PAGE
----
Tuesday, September 27, 2011

Should Creationism Be Banned?

 
A bunch of British scholars have issued a Joint statement on creationism and evolution in schools. The list of signatories include all the usual suspects: Richard Dawkins, David Attenborough, Steve Jones, Michael Reiss, Steven Rose, John Sulston, Lewis Wolpert, etc.
Creationism and "intelligent design" are not scientific theories, but they are portrayed as scientific theories by some religious fundamentalists who attempt to have their views promoted in publicly-funded schools. There should be enforceable statutory guidance that they may not be presented as scientific theories in any publicly-funded school of whatever type.

But this is not enough. An understanding of evolution is central to understanding all aspects of biology. The teaching of evolution should be included at both primary and secondary levels in the National Curriculum and in all schools.
Nobody can argue with the second part of the statement; of course evolution should be taught.

I want to challenge the first part of the statement. Should the British government pass a law banning the teaching of creationism and/or Intelligent Design Creationism as science?

The first thing that troubles me is the idea of a legal ban on teaching anything at all. I don't think this is a good idea even for ridiculous ideas such as homeopathy or astrology. Do we really want lawyers and legislators making decisions about what should be taught as science and what shouldn't? Neither of those groups are competent to make such decisions.

Besides, enforcing a legal prohibition against teaching Intelligent Design Creationism as science only plays into the hands of the creationists. What are we afraid of? Are we worried that the creationist challenge is so strong that science may not be able to withstand the assault without protection from the courts?

There's another issue that's even more troubling. We could read between the lines of the joint statement and come up with the following logic ...
We the undersigned have adopted a particular version of what science is and we have adopted a particular definition of intelligent design. We agree on a particular (unstated) definition of "scientific theory." According to these views and definitions, intelligent design is not science and should not be taught as science in our schools.
Problem is, there are many different definitions of science and why should we believe this group of signatories over another? There are also many different ways of defining intelligent design and some of the definitions fit my view of what science is. It may be horrible science but it can't just be dismissed as non-science.

On this blog we often discuss books by Intelligent Design Creationists. Most of what's in The Myth of Junk DNA or The Edge of Evolution, for example, is pure science by any definition. It turns out to be bad science—or a very misleading version of science—but on the surface it seems to apply rational thought, evidence, and skepticism to the problem of evolution.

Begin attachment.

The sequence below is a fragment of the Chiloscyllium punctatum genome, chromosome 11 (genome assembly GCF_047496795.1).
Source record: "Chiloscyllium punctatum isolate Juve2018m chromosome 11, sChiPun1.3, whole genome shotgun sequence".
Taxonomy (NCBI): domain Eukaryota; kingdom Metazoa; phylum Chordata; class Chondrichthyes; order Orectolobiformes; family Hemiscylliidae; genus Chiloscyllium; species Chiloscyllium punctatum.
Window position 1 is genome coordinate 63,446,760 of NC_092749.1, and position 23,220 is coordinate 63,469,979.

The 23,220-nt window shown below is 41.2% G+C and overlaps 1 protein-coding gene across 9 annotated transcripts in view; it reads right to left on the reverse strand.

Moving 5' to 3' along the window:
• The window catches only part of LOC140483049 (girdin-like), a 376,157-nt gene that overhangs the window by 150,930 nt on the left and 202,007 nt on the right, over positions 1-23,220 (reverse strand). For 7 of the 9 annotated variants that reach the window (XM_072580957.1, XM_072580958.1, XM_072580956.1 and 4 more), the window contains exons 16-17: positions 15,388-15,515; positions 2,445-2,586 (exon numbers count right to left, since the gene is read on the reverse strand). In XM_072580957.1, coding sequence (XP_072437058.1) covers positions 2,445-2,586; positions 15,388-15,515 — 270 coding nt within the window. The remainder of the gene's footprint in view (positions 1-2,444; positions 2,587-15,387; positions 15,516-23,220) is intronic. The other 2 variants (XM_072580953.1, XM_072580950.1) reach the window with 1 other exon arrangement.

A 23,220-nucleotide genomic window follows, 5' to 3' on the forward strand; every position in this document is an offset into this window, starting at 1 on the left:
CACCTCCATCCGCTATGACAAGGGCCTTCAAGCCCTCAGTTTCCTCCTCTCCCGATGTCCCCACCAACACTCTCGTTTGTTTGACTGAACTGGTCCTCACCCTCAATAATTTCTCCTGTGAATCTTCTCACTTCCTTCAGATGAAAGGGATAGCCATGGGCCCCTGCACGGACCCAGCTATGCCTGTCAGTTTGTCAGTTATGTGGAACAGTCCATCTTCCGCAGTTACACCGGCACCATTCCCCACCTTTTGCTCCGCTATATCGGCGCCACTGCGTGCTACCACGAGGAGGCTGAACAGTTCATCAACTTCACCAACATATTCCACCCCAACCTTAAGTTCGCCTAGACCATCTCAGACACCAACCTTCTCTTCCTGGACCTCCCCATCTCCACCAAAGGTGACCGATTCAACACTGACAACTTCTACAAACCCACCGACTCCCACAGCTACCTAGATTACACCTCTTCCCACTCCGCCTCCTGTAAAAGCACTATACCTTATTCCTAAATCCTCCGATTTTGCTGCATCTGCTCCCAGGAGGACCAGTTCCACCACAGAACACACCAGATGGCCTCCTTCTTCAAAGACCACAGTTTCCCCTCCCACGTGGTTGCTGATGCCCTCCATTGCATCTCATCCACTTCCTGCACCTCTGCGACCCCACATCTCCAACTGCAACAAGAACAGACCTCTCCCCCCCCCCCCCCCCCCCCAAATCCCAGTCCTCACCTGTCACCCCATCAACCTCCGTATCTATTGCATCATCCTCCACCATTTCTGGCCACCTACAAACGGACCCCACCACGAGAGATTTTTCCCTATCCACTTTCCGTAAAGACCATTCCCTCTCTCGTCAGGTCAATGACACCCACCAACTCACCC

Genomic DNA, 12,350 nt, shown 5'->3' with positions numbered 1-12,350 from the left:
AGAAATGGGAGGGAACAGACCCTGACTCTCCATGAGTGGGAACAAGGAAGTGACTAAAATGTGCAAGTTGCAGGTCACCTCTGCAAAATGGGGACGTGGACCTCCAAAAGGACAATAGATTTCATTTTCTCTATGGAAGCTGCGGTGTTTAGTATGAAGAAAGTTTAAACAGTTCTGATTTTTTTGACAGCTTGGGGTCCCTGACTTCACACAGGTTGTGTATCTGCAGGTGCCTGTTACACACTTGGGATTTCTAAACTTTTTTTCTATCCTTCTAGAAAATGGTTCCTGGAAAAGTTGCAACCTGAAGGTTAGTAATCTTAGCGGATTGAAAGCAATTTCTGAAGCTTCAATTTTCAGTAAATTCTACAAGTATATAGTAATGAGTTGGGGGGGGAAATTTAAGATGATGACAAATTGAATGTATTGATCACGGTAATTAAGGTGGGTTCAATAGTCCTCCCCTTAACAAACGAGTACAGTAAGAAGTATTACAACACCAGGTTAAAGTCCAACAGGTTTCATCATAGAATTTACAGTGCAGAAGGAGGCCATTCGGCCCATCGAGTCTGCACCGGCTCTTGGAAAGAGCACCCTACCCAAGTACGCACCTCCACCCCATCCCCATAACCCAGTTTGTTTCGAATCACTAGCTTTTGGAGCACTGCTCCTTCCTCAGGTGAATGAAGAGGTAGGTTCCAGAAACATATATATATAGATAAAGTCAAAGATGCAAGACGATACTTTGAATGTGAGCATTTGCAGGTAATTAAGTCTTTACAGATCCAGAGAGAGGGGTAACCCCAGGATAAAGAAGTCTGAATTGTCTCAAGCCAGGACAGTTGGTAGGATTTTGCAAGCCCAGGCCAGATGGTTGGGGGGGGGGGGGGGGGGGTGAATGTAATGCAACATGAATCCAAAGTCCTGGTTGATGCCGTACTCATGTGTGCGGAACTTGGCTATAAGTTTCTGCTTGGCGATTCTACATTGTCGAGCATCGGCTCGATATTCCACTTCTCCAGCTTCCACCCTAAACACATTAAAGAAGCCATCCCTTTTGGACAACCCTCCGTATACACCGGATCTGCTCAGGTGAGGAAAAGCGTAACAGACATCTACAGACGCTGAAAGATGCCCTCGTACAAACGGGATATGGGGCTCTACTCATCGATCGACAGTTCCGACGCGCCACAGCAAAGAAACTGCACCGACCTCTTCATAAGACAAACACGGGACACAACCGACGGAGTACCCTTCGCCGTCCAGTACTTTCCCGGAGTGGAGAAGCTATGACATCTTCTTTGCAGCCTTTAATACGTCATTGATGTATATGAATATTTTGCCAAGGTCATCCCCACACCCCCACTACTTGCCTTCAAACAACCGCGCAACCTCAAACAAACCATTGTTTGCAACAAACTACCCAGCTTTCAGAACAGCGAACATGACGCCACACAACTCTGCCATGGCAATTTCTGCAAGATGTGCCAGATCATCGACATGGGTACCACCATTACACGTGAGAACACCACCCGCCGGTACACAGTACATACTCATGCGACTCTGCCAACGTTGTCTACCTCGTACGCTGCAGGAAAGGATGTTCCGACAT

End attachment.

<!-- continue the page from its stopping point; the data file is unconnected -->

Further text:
I'm very uncomfortable with the idea that those books should be banned from science classes.

There's another reason why banning bad science is wrong. Study after study has shown that in order to correct student misconceptions you need to address those misconceptions directly. For example, if a student comes into a classroom thinking that creationism is correct, they will not be swayed by simply presenting the evidence for evolution. That's necessary but not sufficient. You also have to show them why their creationist views are wrong and that means bringing up those incorrect views in science class.

Take irreducible complexity as an example. If students think that irreducible complexity refutes evolution then you aren't ever going to change their minds by ignoring irreducible complexity in class. What you have to do is explain the concept and demonstrate why it's bad science (or non-science if you prefer). You can't do this if you are legally prohibited from mentioning intelligent design in a science class.

We need to teach students what science is and what science isn't. The appropriate place to do this is in science class. You can't teach this concept without giving some examples of non-science or pseudoscience and that's a good thing because it directly addresses any misconceptions students might have.

Similarly, if Intelligent Design Creationism is mostly bad science (instead of non-science) then the best way to teach the difference between good science and bad science is to use examples and Intelligent Design Creationism is an excellent example because so many students think it's good science. Banning it from the science classroom is just bad pedagogy.

It's also counter-productive. By protecting it from direct critical analysis in a science class you are actually giving a free pass to the anti-science forces outside the classroom.